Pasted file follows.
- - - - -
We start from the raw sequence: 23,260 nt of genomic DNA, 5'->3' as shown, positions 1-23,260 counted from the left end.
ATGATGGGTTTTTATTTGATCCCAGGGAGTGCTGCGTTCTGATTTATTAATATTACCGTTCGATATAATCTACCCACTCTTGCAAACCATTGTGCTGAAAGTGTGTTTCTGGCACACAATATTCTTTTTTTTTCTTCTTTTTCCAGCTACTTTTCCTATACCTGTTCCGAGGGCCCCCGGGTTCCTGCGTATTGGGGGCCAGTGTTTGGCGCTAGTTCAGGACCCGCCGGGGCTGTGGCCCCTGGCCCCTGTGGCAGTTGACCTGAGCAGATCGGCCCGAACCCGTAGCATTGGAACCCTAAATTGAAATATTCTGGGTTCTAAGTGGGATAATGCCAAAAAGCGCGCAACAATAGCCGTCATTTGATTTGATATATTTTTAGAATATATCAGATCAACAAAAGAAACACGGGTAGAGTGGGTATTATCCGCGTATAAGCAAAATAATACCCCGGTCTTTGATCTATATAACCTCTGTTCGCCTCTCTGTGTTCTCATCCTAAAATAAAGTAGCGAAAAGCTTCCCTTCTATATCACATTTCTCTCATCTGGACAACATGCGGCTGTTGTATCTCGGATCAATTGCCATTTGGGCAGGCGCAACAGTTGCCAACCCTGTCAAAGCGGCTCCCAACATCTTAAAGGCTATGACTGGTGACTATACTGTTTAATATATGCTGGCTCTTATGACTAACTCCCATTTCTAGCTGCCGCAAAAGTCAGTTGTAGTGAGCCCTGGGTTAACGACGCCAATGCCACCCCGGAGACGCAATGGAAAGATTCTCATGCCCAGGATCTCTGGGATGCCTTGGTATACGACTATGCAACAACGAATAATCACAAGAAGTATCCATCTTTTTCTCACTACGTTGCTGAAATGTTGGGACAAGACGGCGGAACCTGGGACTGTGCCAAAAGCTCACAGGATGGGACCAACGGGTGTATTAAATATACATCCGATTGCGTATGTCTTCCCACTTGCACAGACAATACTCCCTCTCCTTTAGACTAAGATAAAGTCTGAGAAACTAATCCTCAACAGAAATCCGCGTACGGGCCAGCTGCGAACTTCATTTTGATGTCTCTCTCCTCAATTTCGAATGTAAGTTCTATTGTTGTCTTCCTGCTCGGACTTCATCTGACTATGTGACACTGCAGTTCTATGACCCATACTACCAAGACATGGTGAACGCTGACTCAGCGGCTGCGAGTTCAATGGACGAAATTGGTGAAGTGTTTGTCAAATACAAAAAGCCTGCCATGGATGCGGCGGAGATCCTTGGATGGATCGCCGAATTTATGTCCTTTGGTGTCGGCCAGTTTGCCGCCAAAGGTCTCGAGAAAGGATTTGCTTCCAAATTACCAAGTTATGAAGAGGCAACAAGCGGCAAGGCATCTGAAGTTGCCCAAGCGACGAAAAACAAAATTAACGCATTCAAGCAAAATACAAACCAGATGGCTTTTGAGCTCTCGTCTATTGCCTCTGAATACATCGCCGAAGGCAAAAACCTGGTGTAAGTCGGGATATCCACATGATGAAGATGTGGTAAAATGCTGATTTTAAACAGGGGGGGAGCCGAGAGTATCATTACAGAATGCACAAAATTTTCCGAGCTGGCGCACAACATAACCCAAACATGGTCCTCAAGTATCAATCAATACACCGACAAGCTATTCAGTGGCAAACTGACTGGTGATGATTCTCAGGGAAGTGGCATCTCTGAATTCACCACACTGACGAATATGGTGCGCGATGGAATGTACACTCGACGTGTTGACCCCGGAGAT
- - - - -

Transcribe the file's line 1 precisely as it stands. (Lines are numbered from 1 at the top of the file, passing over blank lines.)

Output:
We start from the raw sequence: 23,260 nt of genomic DNA, 5'->3' as shown, positions 1-23,260 counted from the left end.